JAT Study Shows Overuse Injuries Make Up One-Quarter of all Athletic Injuries at the Collegiate Level

Tuesday, March 20, 2012
DALLAS, March 30, 2012 –A new study published in the April 2012 Journal of Athletic Training, the National Athletic Trainers’ Association (NATA) scientific publication, reveals that more than one-quarter of all injuries sustained by collegiate athletes were overuse injuries and a majority (62 percent) of all of overuse injuries occurred in female athletes. Overuse injuries were found most often in low-contact sports that involve long training sessions or in which the same movement is repeated numerous times, such as long-distance running, rowing and swimming. The study sample consisted of male and female collegiate athletes from one NCAA Division I institution (University of Iowa).
March 2012 is National Athletic Training Month and this year’s theme is “Athletic Trainers Save Lives.”
“Overuse injuries may present not only physical challenges, but also psychological ones that could significantly affect an athlete’s recovery and performance,” said Tracey Covassin, PhD, ATC, a co-author of the report. “Understanding the frequency, rate and severity of overuse injuries is an important first step for designing effective injury prevention programs, intervention strategies and treatment protocols to prevent and rehabilitate athletes with these types of injuries.”
According to “Epidemiology of Overuse and Acute Injuries among Competitive Collegiate Athletes,” overuse injuries tend to occur gradually and are caused by repeated small injuries, without a single, identifiable event responsible for the injury. By comparison, injuries occurring in high-speed and full-body-contact sports are more likely to be acute injuries, which result from a specific and identifiable event. The most common overuse injuries were general stress (27 percent), inflammation (21 percent) and tendinitis (16 percent).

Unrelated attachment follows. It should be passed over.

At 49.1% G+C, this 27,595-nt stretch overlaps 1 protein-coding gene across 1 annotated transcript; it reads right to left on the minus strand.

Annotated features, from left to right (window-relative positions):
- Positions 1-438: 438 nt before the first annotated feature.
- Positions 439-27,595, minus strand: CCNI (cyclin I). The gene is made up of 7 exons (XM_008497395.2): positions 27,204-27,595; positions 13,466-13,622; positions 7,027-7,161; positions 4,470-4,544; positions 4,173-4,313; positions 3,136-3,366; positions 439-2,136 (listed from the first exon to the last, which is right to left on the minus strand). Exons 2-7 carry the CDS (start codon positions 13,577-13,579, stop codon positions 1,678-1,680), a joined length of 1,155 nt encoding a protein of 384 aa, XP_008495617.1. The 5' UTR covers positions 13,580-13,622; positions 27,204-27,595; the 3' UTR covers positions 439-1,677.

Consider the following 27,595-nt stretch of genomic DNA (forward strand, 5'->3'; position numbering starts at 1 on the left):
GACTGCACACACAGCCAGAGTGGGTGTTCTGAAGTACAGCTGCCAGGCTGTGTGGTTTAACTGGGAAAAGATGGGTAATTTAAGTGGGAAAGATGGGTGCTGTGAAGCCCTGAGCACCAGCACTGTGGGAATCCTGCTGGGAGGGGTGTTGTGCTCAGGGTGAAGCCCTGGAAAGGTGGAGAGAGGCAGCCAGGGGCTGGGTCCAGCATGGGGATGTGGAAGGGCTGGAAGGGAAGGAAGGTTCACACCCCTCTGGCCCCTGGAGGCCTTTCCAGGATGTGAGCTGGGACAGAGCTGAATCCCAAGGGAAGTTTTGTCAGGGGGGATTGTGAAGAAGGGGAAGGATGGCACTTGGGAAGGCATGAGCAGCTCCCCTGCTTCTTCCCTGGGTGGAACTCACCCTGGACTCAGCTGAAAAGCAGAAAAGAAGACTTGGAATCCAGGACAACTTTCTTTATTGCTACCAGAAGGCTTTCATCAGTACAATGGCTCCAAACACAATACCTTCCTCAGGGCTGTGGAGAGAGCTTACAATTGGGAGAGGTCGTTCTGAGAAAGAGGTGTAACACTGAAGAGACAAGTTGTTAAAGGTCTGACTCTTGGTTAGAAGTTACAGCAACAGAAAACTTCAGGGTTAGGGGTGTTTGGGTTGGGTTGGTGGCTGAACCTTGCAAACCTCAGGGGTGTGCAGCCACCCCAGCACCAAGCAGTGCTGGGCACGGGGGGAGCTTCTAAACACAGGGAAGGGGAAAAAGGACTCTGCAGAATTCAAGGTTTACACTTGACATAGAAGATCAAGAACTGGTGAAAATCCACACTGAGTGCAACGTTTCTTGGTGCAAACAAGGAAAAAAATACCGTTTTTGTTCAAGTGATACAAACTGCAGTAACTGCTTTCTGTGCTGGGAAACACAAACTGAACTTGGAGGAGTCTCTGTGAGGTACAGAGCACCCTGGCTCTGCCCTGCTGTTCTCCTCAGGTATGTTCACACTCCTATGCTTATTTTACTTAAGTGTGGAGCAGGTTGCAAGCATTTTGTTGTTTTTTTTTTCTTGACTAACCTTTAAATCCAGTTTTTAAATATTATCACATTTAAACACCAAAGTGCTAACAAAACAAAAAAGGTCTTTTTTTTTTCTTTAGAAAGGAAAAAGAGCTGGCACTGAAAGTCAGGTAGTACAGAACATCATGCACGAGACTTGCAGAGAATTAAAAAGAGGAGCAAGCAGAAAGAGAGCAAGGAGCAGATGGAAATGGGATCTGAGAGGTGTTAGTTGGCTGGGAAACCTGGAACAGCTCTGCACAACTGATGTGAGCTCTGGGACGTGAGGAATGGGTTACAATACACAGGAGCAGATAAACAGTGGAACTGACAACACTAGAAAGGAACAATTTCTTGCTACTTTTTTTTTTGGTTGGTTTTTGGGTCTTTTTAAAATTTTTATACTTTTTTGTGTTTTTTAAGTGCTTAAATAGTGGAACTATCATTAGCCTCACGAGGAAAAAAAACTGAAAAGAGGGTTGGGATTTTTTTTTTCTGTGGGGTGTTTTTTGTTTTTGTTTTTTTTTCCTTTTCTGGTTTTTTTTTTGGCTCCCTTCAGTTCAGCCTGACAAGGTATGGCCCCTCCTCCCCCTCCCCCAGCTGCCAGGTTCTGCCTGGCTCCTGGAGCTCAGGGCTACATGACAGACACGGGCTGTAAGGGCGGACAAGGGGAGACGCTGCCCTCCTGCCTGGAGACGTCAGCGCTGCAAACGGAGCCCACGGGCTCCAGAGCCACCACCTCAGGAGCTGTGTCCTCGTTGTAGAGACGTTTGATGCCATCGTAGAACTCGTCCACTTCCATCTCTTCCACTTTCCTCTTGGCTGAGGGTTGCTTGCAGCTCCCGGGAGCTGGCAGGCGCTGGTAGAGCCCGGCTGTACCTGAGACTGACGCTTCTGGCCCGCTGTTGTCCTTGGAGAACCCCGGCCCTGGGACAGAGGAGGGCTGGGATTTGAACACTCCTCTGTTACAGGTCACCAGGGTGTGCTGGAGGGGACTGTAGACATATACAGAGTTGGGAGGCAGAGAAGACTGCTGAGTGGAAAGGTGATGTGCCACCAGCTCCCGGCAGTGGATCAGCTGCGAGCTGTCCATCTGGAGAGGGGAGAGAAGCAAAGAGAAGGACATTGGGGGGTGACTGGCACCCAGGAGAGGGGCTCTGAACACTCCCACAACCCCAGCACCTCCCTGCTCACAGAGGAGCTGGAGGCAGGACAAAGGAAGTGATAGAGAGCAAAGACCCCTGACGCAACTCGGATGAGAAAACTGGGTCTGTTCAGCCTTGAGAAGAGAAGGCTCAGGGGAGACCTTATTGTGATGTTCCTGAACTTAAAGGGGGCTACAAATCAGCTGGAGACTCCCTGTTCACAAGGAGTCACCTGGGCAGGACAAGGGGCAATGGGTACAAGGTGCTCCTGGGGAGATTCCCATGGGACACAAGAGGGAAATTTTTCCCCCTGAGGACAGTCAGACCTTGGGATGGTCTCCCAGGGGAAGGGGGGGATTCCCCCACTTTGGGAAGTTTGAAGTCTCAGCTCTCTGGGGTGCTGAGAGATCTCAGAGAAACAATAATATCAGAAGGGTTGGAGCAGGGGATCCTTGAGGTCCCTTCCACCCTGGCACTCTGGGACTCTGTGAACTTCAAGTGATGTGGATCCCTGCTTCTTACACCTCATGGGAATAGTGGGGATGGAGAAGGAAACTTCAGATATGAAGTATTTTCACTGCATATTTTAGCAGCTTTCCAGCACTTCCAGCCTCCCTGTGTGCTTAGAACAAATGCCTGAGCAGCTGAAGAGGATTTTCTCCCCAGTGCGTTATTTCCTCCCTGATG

The long-term consequences of overuse injuries include loss of playing time, reduced function and psychological exhaustion. Overuse injuries are also associated with a gradual increase in symptoms, which means athletes may go undiagnosed and untreated for longer periods of time leading to long-term residual symptoms and chronic health consequences, including deformities and arthritis.
The athletes in the study participated in 16 team sports. Researchers compiled injury and athlete-exposure data over a three-year period (August 2005 to July 2008). A total of 573 injured athletes reported 1,317 injuries during that time, with 288 athletes (50.2 percent) reporting more than one injury. Of all injuries included, 386 (29.3 percent) were overuse injuries and 931 (70.7 percent) were acute. A total of 319 male athletes sustained 705 injuries, and 254 female athletes sustained 612 injuries.
The study found no difference between male and female athletes in the types of overuse injuries exhibited in 10 gender-comparable sports; however, the gender discrepancy in the severity of those injuries was particularly large for overuse injuries: among the 16 sports studied, the proportion of major overuse injuries incurred by men (46 percent) was twice that of women (23 percent).
Wrestling, football, women’s soccer and other contact sports were associated with a higher acute injury risk; while overuse injuries were found more frequently in rowing, softball, volleyball, cross-country, track and field and other low-contact sports. The study noted that four women’s sports – field hockey, soccer, softball, and volleyball – had the highest rates of overuse-injury rates. “Better strategies for the prevention and early intervention of overuse injuries in all sports and for both sexes are imperative in order to reduce their number and severity,” Covassin said.